American Literature Paul Laurence Dunbar
Gene Andrew Jarrett
  • LAST REVIEWED: 13 January 2022
  • LAST MODIFIED: 31 March 2016
  • DOI: 10.1093/obo/9780199827251-0076


Paul Laurence Dunbar (b. 1872–d. 1906) was the first African American writer born after slavery to make a professional living by his literary pen alone. He was born in Dayton, Ohio to Joshua Dunbar and Matilda Murphy, both former slaves. His parents’ experiences as slaves and their stories of plantation life provided crucial inspiration for Dunbar’s writing. After marital difficulties based on Joshua’s alcoholism and unemployment, Matilda left her husband and went to live with her mother. Joshua died when Paul was only thirteen, but Matilda would prove a strong, formative influence on her son. He attended school as the only African American in his class, and was friends with classmate Orville Wright. Dunbar published his poetry in his school and local newspapers, and served as editor of both his school paper and the short-lived African American publication The Tattler, published by Orville and his brother, Wilbur Wright, who owned a printing house. After delivering a poetic address at the convention of the Western Association of Writers in Dayton in 1892, Dunbar garnered so much positive attention that he self-published his first book of poetry, Oak and Ivy, in 1893. Between that volume and his death at only thirty-three in 1906, he published a dozen collections of verse, four books of short stories, and four novels; he also wrote the lyrics and text for several operettas and librettos. His work interested such notable figures as Frederick Douglass and William Dean Howells (b. 1837–d. 1920), whose praise brought Dunbar national attention. In 1898, Dunbar eloped with Alice Ruth Moore (b. 1875–d. 1935), another successful African American literary figure, but their marriage deteriorated quickly and Alice left Paul in 1902. After serious struggles with pneumonia, tuberculosis, and alcoholism, Paul Laurence Dunbar died in the care of his mother, Matilda, in Dayton in 1906. Dunbar’s critical reception has been complicated over the last century. While many have celebrated his contributions to American literature, particularly African American poetry, others have argued that his work helped to popularize negative stereotypes about black Americans. But he was also uniquely positioned to understand and represent—both as a cultural celebrity and in his widely circulated writings—the challenges of African Americans as they transitioned from the curse of slavery to the promise of freedom and franchise. Over the past century since his death, many scholars have compiled editions to restore interest in his prodigious writings—which included poetry, short stories, novels, plays, and essays, many of which he released individually in periodicals, and quite a few in book collections, all before his death. The republications have not only enabled some of Dunbar’s writings to achieve canonical status; they have also helped to inspire or renew scholarly interest in them.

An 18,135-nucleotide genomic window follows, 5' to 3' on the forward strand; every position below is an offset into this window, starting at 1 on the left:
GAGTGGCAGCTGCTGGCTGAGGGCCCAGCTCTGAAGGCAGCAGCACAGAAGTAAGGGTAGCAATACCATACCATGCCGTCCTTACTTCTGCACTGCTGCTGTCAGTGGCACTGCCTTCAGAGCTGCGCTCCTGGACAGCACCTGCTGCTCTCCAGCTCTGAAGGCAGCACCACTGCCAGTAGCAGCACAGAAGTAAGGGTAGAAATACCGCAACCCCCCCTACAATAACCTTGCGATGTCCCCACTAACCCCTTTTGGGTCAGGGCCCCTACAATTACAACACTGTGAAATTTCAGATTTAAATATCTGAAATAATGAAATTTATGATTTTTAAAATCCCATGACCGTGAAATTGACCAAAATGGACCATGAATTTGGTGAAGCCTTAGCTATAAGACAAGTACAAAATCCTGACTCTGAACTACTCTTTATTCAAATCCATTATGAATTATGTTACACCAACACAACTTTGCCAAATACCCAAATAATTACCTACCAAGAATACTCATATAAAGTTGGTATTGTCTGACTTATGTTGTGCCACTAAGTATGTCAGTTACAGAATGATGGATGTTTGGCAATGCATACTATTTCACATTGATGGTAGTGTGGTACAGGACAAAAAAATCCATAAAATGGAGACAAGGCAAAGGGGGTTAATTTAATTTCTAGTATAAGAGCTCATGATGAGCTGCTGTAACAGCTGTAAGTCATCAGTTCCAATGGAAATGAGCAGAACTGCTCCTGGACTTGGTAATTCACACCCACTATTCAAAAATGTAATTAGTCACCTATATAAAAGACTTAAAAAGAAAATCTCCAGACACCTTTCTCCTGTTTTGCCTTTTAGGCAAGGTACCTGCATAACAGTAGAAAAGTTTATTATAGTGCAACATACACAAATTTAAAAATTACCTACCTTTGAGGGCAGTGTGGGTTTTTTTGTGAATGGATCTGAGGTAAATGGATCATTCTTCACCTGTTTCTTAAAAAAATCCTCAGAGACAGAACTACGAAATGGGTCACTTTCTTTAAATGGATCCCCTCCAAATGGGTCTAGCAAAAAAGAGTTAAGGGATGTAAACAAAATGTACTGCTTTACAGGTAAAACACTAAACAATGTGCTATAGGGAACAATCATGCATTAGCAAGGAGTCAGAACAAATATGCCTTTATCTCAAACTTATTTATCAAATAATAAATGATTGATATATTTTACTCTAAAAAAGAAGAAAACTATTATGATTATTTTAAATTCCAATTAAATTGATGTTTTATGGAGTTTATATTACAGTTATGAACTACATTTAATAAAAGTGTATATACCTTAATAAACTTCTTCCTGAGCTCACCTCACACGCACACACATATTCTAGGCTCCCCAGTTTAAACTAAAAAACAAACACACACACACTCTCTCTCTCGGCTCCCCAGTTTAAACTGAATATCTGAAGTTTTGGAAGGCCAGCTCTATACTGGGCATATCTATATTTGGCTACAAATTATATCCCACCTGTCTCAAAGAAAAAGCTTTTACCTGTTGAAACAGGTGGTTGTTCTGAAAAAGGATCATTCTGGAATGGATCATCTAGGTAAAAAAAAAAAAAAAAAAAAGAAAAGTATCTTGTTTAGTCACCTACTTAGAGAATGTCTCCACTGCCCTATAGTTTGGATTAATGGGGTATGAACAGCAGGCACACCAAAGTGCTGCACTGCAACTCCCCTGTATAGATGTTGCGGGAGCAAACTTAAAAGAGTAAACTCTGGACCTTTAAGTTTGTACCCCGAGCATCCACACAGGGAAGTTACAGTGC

General Overviews

Many scholars have written about both the personal life and political context of Paul Laurence Dunbar in the years since he first published. Martin 1975 reevaluates Dunbar’s place among other African American writers of his time, and includes an excellent essay by Nikki Giovanni. In Harrell 2010, many critics investigate the choices made by Dunbar and try to offer an alternative to the traditional debate regarding accommodation versus protest. Dunbar’s archival collections online (see Archives) and in his hometown of Dayton, Ohio have ensured that generations of scholars and enthusiasts will be able to experience his life and work.

  • Fishkin, Shelley Fisher, Gavin Jones, Meta DuEwa Jones, Arnold Rampersad, and Richard Yarborough, eds. Paul Laurence Dunbar Special Issue. African American Review 41.2 (2007): 200–401.

    A collection of essays drawn from papers delivered at the Paul Laurence Dunbar Centennial Conference (held 10–11 March 2006), featuring the latest approaches to Dunbar’s life and literature.

  • Harrell, Willie, Jr., ed. We Wear the Mask: Paul Laurence Dunbar and the Politics of Representative Reality. Kent, OH: Kent State University, 2010.

    This watershed collection examines the difficult literary and social choices that Dunbar was forced to make in order to navigate the publishing world of late-19th-century America, and leaves behind the traditional dichotomy of accommodation or protest that has often been used to define the writer’s work.

  • Martin, Jay, ed. A Singer in the Dawn: Reinterpretations of Paul Laurence Dunbar. New York: Dodd, Mead, 1975.

    This work, originally taken from the Centenary Conference on Paul Laurence Dunbar at the University of California at Irvine in 1972, offers a reassessment of Dunbar’s work in light of contemporary research.

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